An enchanting Edwardian Christmas at Birmingham Museum & Art Gallery

If Christmas wasn’t already sufficiently magical, this year Birmingham Museum & Art Gallery is taking inspiration from E. R. Hughes’ Night With Her Train of Stars, the centrepiece of its Enchanted Dreams exhibition, to give the whole building an enchanted Edwardian Christmas!

Decorations on the many trees around the museum will follow the wonderfully rich colour scheme of the painting, with blues, purples and golds creating the twilight-esque feel and excitement of Christmas Eve which will leave visitors guessing at what mythical or magical creature might be around the next corner, from fairies to Father Christmas! 

“The artworks in the Enchanted Dreams exhibition are all from the turn of the 20th century, so we’re turning back the clock throughout Birmingham Museum & Art Gallery to recreate what Christmas would have been like when the paint was barely dry on these magical masterpieces,” comments Gurminder Kenth, Museum Manager at Birmingham Museum & Art Gallery. “The Edwardian period marked a bit of a departure from the more rigid Victorian era, Christmas became very much focused around the family.  Dreams and fantasy were part of a more relaxed culture, which is why the works of E. R. Hughes were so popular – so we will be bringing the magic of his most famous works to life in our galleries.”

Indeed, within the Enchanted Dreams exhibition itself, young visitors can explore being a fairy for themselves, with dressing up costumes, story books and fun activities in the popular family-friendly Fairy Glen. 

Father Christmas – who himself experienced a renaissance in 1902 with the publication of ‘The Life and Adventures of Santa Claus’ by L. Frank Baum, author of the Wizard Of Oz stories – will be setting up his grotto in the new Mini Museum, which opened at the end of October. This toddler-friendly space has lots to occupy children while they wait to see Santa, including a story-telling area, a mini puppet theatre where children can create their own shows and other interactive activities linked to exhibits elsewhere in the museum, such as a three dimensional jigsaw of an Egyptian mummy’s sarcophagus, as well as comfortable soft seating areas. It is conveniently located next to the Edwardian Tearooms, which will be serving special three course festive lunches as part of its seasonal menu. Santa will be in residence every weekend in December (5-6, 12-13 and 19-20) from 10.30am-12.30pm and 1.30pm–4.30pm. Admission to Santa’s Grotto is £3.50 per child.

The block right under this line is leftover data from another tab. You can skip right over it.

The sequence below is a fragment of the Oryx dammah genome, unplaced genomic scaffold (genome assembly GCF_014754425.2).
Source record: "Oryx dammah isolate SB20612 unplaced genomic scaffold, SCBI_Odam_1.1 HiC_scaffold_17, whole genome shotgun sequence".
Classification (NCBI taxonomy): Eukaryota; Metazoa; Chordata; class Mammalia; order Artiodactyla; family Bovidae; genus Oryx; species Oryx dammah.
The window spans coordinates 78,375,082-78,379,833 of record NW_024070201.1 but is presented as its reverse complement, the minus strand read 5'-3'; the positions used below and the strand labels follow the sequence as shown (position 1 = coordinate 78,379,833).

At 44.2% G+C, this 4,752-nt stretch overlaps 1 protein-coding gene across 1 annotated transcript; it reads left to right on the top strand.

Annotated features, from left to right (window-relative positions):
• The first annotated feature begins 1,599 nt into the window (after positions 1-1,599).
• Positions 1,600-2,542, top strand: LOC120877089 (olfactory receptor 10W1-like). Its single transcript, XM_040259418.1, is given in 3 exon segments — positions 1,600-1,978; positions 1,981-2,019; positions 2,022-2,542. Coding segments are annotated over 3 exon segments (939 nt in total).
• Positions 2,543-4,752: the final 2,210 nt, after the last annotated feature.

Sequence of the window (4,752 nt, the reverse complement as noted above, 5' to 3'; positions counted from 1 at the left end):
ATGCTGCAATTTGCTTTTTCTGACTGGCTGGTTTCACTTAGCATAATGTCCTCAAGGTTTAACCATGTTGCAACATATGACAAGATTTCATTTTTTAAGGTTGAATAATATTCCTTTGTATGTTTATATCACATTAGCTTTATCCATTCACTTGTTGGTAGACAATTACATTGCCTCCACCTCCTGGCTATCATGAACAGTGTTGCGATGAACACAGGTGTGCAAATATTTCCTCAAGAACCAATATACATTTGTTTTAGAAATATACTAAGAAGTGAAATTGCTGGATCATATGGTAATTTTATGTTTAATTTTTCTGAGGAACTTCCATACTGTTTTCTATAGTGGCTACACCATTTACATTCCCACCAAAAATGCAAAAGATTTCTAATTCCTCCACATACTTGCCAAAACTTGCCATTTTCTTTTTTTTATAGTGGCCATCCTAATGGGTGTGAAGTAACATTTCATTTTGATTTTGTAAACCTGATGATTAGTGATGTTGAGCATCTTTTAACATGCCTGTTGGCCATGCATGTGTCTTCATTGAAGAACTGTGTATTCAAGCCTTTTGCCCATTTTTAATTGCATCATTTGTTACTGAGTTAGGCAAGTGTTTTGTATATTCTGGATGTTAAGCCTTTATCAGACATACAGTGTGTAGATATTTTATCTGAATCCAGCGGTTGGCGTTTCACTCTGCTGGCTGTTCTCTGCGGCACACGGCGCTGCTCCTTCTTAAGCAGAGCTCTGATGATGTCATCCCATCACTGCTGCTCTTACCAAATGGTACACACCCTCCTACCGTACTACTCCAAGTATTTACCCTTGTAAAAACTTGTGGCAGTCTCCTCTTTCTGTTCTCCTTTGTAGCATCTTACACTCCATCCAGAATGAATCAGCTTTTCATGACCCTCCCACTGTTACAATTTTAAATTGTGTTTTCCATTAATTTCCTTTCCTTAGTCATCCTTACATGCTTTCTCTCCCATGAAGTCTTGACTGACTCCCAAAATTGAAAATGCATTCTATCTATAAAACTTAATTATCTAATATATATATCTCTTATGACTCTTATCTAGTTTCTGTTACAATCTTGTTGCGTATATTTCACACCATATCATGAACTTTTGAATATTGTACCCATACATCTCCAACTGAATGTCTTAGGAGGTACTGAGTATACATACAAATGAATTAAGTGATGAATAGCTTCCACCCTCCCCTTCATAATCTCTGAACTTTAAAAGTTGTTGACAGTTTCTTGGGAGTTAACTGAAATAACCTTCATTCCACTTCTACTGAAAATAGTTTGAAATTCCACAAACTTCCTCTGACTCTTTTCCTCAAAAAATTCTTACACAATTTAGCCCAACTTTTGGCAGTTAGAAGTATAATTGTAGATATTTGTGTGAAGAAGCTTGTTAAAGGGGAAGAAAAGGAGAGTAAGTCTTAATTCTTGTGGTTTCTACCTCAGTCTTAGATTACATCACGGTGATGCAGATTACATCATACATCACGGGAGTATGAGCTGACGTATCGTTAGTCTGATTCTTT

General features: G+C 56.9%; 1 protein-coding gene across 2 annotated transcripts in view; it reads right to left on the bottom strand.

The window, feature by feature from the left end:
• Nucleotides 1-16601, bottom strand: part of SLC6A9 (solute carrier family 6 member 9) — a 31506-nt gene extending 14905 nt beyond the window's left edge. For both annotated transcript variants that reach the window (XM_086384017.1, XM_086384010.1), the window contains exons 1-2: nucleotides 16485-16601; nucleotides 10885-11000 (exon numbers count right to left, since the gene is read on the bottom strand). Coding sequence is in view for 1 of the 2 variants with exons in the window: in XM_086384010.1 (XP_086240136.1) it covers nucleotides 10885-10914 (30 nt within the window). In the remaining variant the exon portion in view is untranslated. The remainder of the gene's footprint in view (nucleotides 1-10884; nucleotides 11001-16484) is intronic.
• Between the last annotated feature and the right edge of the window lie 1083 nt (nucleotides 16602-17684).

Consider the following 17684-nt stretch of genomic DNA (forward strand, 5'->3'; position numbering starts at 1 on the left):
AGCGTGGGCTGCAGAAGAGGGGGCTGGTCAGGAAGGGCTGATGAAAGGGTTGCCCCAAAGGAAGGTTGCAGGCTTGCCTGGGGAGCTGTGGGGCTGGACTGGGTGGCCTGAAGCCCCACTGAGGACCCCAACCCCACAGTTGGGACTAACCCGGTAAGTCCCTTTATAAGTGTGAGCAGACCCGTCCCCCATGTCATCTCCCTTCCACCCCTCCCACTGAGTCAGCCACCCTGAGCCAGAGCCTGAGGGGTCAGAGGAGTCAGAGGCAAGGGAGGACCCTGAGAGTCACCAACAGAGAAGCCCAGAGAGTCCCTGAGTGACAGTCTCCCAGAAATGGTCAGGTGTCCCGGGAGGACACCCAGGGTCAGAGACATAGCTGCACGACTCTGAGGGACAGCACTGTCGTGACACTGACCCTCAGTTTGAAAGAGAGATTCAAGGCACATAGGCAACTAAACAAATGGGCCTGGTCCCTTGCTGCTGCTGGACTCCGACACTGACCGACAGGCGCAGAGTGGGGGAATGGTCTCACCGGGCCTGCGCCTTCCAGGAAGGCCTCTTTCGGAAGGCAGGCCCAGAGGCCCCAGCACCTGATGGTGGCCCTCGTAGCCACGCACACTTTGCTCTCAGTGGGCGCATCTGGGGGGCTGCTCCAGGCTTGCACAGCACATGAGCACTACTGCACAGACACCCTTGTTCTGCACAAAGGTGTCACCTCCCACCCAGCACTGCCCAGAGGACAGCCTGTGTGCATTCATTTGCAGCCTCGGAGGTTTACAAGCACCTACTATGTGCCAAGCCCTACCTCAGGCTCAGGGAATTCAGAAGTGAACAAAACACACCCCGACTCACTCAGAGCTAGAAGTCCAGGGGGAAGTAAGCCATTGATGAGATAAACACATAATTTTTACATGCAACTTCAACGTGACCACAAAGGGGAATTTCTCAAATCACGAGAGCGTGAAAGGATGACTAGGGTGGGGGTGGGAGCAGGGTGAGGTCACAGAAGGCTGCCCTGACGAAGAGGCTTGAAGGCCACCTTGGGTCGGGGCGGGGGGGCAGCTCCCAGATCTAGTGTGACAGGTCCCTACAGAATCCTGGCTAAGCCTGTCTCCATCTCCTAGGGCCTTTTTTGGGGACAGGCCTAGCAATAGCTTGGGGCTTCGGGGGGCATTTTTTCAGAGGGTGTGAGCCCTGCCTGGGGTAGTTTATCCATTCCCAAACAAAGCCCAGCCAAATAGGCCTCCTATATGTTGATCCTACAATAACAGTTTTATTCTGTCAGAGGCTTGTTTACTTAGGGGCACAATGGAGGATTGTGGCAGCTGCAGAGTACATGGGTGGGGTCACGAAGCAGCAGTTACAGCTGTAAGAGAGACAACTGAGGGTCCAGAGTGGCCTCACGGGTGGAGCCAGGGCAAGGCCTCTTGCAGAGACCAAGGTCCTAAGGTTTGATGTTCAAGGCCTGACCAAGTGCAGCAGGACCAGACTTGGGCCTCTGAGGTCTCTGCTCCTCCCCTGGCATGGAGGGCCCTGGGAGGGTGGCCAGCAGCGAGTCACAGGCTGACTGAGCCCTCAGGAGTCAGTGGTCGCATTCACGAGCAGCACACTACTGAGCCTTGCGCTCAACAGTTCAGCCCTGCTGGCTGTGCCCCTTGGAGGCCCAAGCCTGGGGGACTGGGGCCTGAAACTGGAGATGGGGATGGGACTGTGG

Throughout December visitors will be able to shop for delightful vintage gift ideas, including books, homeware, jewellery and Christmas decorations, including a specially-commissioned fairy for the top of the tree inspired by ‘Night’ in Night with Her Train of Stars.

“Christmas as we know it came of age in the 1900s but above all it was a family celebration when everyone came together for feasting, gift-giving and merriment. So this year, we’re also putting the family at the heart of our yuletide celebrations, with Edwardian style decorations and trees, entertaining events, and winter warmers in the Edwardian Tearooms,” says Gurminder Kenth.

The Edwardian Christmas at Birmingham Museum and Art Gallery is one event within a spectacular season of festive celebrations taking place across Birmingham Museums’ nine sites. Visitors can step back into yuletides of years ago, with Blakesley Hall’s Tudor Christmas, Aston Hall’s Jacobean Christmas and Soho House’s Georgian Christmas, or step into the future at Thinktank’s Christmas in Space.

Entrance to Birmingham Museum & Art Gallery is free, but there may be an additional charge for some special activities or exhibitions. Enchanted Dreams with its magical Fairy Glen for children runs at Birmingham Museum & Art Gallery until 21 February 2016. Admission to Enchanted Dreams: The Pre-Raphaelite Art of E.R. Hughes is free for children under 16, £7 adults, and £6 concessions. The Museum & Art Gallery is open Monday–Sunday 10am–5pm, except Fridays 10.30am–5pm, and is closed 24–26 December.

For more details, call 0121 348 8038 or visit Online booking for special events and exhibitions is also available.


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Notes to Editors

Birmingham Museums Trust is an independent charity that manages the city’s museum collection and venues on behalf of Birmingham City Council. It uses the collection of around 800,000 objects to provide a wide range of arts, cultural and historical experiences, events and activities that deliver accessible learning, creativity and enjoyment for citizens and visitors to the city. Most areas of the collection are designated as being of national importance, including the finest collection of Pre-Raphaelite art in the world. Attracting over 1 million visits a year, the Trust’s venues include Aston Hall, Birmingham Museum & Art Gallery, Blakesley Hall, Museum Collections Centre, Museum of the Jewellery Quarter, Sarehole Mill, Soho House, Thinktank and Weoley Castle.

For further media information or photographs, please contact:

Nicola Bexon or Jay Commins

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About Us

Birmingham Museums has extraordinary venues that provide a fascinating glimpse into Birmingham's rich and vibrant past and showcase world class museum collections. Sites include:Birmingham Museum & Art GalleryThinktank, Birmingham's Science MuseumAston HallBlakesley HallMuseum of the Jewellery QuarterSarehole MillSoho HouseWeoley CastleMuseums Collections Centre